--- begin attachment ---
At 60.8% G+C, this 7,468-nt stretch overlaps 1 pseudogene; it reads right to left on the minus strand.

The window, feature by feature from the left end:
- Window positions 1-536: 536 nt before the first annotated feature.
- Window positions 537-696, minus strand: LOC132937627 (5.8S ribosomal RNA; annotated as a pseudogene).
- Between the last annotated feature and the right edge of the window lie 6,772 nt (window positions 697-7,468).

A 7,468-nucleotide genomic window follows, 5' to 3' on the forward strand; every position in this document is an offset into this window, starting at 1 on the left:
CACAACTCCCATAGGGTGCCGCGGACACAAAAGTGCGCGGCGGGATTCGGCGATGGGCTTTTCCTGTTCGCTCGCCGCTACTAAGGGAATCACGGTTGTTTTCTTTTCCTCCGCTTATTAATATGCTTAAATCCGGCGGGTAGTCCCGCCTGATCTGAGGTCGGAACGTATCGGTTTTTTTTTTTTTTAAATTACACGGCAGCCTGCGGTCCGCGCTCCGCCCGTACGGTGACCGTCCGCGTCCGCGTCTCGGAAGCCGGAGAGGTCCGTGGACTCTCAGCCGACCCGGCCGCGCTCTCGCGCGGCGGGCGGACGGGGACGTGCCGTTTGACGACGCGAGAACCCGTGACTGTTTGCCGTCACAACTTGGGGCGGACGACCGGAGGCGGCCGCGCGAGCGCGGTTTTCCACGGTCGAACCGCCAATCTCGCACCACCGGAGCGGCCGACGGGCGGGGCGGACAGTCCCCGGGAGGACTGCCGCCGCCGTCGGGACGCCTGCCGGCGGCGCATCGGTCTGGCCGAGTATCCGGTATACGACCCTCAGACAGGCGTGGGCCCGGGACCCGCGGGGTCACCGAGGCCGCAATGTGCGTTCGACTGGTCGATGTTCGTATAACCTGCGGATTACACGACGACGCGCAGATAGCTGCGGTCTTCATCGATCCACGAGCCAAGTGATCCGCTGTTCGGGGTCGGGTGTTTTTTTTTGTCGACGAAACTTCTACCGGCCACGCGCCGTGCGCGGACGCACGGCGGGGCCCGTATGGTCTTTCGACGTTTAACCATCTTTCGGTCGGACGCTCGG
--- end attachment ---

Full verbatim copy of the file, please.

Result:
At 60.8% G+C, this 7,468-nt stretch overlaps 1 pseudogene; it reads right to left on the minus strand.

The window, feature by feature from the left end:
- Window positions 1-536: 536 nt before the first annotated feature.
- Window positions 537-696, minus strand: LOC132937627 (5.8S ribosomal RNA; annotated as a pseudogene).
- Between the last annotated feature and the right edge of the window lie 6,772 nt (window positions 697-7,468).

A 7,468-nucleotide genomic window follows, 5' to 3' on the forward strand; every position in this document is an offset into this window, starting at 1 on the left:
CACAACTCCCATAGGGTGCCGCGGACACAAAAGTGCGCGGCGGGATTCGGCGATGGGCTTTTCCTGTTCGCTCGCCGCTACTAAGGGAATCACGGTTGTTTTCTTTTCCTCCGCTTATTAATATGCTTAAATCCGGCGGGTAGTCCCGCCTGATCTGAGGTCGGAACGTATCGGTTTTTTTTTTTTTTAAATTACACGGCAGCCTGCGGTCCGCGCTCCGCCCGTACGGTGACCGTCCGCGTCCGCGTCTCGGAAGCCGGAGAGGTCCGTGGACTCTCAGCCGACCCGGCCGCGCTCTCGCGCGGCGGGCGGACGGGGACGTGCCGTTTGACGACGCGAGAACCCGTGACTGTTTGCCGTCACAACTTGGGGCGGACGACCGGAGGCGGCCGCGCGAGCGCGGTTTTCCACGGTCGAACCGCCAATCTCGCACCACCGGAGCGGCCGACGGGCGGGGCGGACAGTCCCCGGGAGGACTGCCGCCGCCGTCGGGACGCCTGCCGGCGGCGCATCGGTCTGGCCGAGTATCCGGTATACGACCCTCAGACAGGCGTGGGCCCGGGACCCGCGGGGTCACCGAGGCCGCAATGTGCGTTCGACTGGTCGATGTTCGTATAACCTGCGGATTACACGACGACGCGCAGATAGCTGCGGTCTTCATCGATCCACGAGCCAAGTGATCCGCTGTTCGGGGTCGGGTGTTTTTTTTTGTCGACGAAACTTCTACCGGCCACGCGCCGTGCGCGGACGCACGGCGGGGCCCGTATGGTCTTTCGACGTTTAACCATCTTTCGGTCGGACGCTCGG